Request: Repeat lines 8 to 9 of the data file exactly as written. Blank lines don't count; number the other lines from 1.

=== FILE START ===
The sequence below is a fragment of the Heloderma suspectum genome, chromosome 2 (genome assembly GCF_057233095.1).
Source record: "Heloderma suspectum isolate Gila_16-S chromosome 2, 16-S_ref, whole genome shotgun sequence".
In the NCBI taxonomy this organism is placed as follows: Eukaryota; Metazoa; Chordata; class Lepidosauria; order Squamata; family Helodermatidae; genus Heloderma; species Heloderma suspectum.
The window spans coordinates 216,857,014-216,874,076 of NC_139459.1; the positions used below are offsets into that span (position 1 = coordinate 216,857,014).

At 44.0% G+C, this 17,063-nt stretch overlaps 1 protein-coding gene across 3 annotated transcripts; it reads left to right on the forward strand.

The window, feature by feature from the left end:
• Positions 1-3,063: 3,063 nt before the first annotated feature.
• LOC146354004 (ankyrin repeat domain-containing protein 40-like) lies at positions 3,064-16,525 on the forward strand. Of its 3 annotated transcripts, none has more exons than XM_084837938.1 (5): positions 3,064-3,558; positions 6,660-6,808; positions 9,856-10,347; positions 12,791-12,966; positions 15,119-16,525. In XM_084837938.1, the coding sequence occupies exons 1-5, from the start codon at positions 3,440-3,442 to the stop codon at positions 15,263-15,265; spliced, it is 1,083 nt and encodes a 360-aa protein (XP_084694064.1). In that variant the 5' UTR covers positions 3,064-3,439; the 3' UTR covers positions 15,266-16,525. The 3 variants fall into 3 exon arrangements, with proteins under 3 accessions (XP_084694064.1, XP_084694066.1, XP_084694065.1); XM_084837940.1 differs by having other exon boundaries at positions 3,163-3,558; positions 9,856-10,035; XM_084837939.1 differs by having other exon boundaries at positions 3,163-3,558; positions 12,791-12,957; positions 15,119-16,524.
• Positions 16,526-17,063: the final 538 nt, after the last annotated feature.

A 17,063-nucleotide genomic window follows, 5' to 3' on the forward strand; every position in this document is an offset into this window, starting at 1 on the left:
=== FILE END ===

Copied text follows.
• LOC146354004 (ankyrin repeat domain-containing protein 40-like) lies at positions 3,064-16,525 on the forward strand. Of its 3 annotated transcripts, none has more exons than XM_084837938.1 (5): positions 3,064-3,558; positions 6,660-6,808; positions 9,856-10,347; positions 12,791-12,966; positions 15,119-16,525. In XM_084837938.1, the coding sequence occupies exons 1-5, from the start codon at positions 3,440-3,442 to the stop codon at positions 15,263-15,265; spliced, it is 1,083 nt and encodes a 360-aa protein (XP_084694064.1). In that variant the 5' UTR covers positions 3,064-3,439; the 3' UTR covers positions 15,266-16,525. The 3 variants fall into 3 exon arrangements, with proteins under 3 accessions (XP_084694064.1, XP_084694066.1, XP_084694065.1); XM_084837940.1 differs by having other exon boundaries at positions 3,163-3,558; positions 9,856-10,035; XM_084837939.1 differs by having other exon boundaries at positions 3,163-3,558; positions 12,791-12,957; positions 15,119-16,524.
• Positions 16,526-17,063: the final 538 nt, after the last annotated feature.